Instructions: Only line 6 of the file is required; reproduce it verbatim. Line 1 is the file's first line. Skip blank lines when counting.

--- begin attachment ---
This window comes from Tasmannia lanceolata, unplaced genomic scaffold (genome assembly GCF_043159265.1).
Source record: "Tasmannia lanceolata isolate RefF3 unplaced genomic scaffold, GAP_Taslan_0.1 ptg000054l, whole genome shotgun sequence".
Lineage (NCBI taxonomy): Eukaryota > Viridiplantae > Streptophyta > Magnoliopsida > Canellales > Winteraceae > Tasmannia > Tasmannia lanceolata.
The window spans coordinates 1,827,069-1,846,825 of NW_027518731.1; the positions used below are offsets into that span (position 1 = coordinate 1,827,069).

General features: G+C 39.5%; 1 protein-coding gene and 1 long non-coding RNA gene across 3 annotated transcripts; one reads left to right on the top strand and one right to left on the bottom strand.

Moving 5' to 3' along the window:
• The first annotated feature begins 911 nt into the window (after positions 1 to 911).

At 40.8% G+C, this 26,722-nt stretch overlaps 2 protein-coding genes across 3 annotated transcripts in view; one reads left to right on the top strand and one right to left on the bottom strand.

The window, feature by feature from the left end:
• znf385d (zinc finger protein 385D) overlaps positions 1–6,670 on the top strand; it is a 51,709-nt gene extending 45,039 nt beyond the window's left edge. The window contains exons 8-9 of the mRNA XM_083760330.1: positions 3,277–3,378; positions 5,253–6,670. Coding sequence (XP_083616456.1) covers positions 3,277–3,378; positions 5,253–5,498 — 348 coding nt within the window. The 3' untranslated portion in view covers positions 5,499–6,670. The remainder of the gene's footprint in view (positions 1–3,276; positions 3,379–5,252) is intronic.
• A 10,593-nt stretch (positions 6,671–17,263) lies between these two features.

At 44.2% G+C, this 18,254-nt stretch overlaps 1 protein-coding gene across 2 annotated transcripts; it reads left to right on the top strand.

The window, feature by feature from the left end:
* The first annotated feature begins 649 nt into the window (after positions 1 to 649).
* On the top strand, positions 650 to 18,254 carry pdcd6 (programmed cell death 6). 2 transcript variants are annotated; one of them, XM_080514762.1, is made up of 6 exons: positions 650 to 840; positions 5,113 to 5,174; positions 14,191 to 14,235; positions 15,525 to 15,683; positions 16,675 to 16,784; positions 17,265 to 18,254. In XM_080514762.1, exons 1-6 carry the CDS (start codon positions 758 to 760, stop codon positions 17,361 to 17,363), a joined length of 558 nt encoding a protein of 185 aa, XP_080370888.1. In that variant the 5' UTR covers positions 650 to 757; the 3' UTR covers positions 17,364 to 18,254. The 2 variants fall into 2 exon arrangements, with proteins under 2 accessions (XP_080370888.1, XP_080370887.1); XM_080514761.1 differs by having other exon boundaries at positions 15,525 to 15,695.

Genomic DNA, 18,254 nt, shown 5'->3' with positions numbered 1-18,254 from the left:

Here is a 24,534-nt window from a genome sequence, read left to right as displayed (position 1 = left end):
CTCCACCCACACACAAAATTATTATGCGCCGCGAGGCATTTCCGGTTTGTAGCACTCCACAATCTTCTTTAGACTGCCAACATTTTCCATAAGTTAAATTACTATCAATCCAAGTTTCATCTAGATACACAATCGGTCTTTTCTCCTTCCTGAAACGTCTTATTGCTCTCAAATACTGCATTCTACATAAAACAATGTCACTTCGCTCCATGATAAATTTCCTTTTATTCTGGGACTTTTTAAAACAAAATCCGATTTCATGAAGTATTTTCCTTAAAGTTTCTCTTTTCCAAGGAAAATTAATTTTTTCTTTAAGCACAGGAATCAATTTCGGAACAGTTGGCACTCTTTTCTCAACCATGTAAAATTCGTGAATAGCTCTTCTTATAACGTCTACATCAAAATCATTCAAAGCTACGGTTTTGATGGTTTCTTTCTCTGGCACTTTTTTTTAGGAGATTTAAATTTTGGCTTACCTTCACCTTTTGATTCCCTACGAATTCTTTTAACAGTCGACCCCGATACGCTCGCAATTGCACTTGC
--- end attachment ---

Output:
Moving 5' to 3' along the window: